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 Glossaries, Nomenclature, Lists of Symbols and Acronyms
(93 votes, average: 4.04 out of 5)
LaTeX - General
Written by Nicola Talbot
Wednesday, 18 March 2009 16:58

The glossaries package can be used to define terms, symbols and abbreviations that can be used throughout a document. You can then use an indexing application to collate and sort the entries that have been used in the document. It is a highly versatile package, but because of this it has a large manual that some beginners find daunting. This article is an introductory guide to help you get started. (Updated to include the glossaries-extra package.)

# What do I need installed?

The glossaries package principally requires:

Some of the features described here are only available in more recent releases. If you get any “undefined control sequence” errors or unknown options, check that you have the latest version.

If you use a language package, such as babel or polyglossia, you’ll also need to install the appropriate glossaries language module. For example, glossaries-french or glossaries-german.

If you want to use glossaries-extra you’ll need both glossaries and glossaries-extra installed. (The glossaries-extra package is an extension to not a replacement for glossaries.)

If you want to use any of the glossary styles that use the longtable environment, you will also need to have the longtable package installed, and if you want to use any of the glossary styles that use the supertabular environment, you will also need to have the supertabular package installed.

The above packages, including glossaries and glossaries-extra, are all distributed with MikTeX and TeX Live. (If you have MikTeX or TeX Live, you can install or update packages using the MikTeX Package Manager or the TeX Live Package Manager, respectively.)

Before you get started, check that you have all the required packages installed using the following test document:

\documentclass{article}\usepackage{glossaries}\begin{document}Test.\end{document}
\documentclass{article}\usepackage[T1]{fontenc}\usepackage[french]{babel}\usepackage{glossaries}\begin{document}Test \entryname.\end{document}

The English definition of \entryname is “Notation”. If the appropriate language module is installed, then this should be translated into the relevant language. (Not all languages are supported.)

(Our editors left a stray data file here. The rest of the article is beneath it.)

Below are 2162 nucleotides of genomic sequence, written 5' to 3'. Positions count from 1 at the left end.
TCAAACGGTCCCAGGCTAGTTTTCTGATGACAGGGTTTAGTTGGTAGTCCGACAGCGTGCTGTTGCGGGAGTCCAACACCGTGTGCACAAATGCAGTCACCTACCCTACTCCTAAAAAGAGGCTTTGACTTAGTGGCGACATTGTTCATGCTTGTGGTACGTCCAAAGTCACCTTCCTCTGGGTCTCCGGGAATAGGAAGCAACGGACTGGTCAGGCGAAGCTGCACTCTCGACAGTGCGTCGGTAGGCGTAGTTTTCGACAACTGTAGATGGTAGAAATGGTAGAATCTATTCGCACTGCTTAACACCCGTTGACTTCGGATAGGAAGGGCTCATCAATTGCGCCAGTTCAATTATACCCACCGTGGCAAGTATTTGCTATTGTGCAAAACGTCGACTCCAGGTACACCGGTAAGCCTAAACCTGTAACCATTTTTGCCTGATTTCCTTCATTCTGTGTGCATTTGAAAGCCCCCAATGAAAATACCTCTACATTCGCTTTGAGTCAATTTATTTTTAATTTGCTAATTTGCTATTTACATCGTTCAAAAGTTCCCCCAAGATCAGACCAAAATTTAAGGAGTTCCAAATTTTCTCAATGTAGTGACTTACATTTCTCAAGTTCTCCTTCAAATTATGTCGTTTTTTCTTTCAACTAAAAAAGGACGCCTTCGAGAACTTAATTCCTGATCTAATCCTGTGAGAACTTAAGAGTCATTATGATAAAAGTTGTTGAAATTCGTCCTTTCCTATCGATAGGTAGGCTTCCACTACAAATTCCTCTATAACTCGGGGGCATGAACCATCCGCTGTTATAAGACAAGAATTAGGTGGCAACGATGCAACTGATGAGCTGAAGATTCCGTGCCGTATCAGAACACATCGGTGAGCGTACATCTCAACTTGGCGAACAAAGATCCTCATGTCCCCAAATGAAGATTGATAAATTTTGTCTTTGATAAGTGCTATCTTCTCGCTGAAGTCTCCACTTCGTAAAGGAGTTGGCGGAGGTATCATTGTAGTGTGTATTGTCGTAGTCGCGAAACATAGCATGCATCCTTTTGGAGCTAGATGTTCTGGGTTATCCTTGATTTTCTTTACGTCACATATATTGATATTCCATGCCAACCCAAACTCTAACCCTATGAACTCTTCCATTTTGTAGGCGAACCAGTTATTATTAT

If you want to use the glossaries-extra package, replace glossaries with glossaries-extra in the above examples. If the test document compiles without error, the packages are correctly installed. If you have any errors, such as mfirstuc.sty’ not found, then use your TeX package manager to install the missing packages.

The version number for the packages will be listed in the log file. For example, my log file contains the line:
Package: glossaries 2016/04/19 v4.22 (NLCT)

and also (for documents that use glossaries-extra):

Package: glossaries-extra 2016/04/25 v1.02 (NLCT)
You can compare this version information in your log file against the latest version listed on CTAN for glossaries and glossaries-extra.

In addition to the above LaTeX packages, if you want a sorted glossary (list of terms or abbreviations) you’ll also need to have an indexing application installed to collate and sort the entries (unless you want TeX to do this, which is possible but has limitations). The glossaries package is configured to work with makeindex or xindy. Makeindex is distributed with most TeX distributions, including MikTeX and TeX Live, so it should be readily available on your system. Xindy is distributed with TeX Live and (more recently) with MikTeX, but it requires Perl.

There is a common misconception that you must have Perl installed to use the glossaries package. You need Perl for xindy, but you can use makeindex instead. The glossaries package comes with a Perl script called makeglossaries that acts as a convenient interface to makeindex or xindy, but it is not essential. If you don’t want to install Perl, there are alternatives, which are discussed below.

# Getting Started

The first thing that you need to do in your document is indicate that you want to use the glossaries package:
\usepackage{glossaries}
Note that if you want to use xindy instead of makeindex, you must add the xindy package option:
\usepackage[xindy]{glossaries}

However you will need to have xindy and Perl installed if you want to use this option.

If you want to use glossaries-extra, then replace this with

\usepackage{glossaries-extra}

or

\usepackage[xindy]{glossaries-extra}
If you are also using the hyperref package, you must load the glossaries or glossaries-extra package after the hyperref package: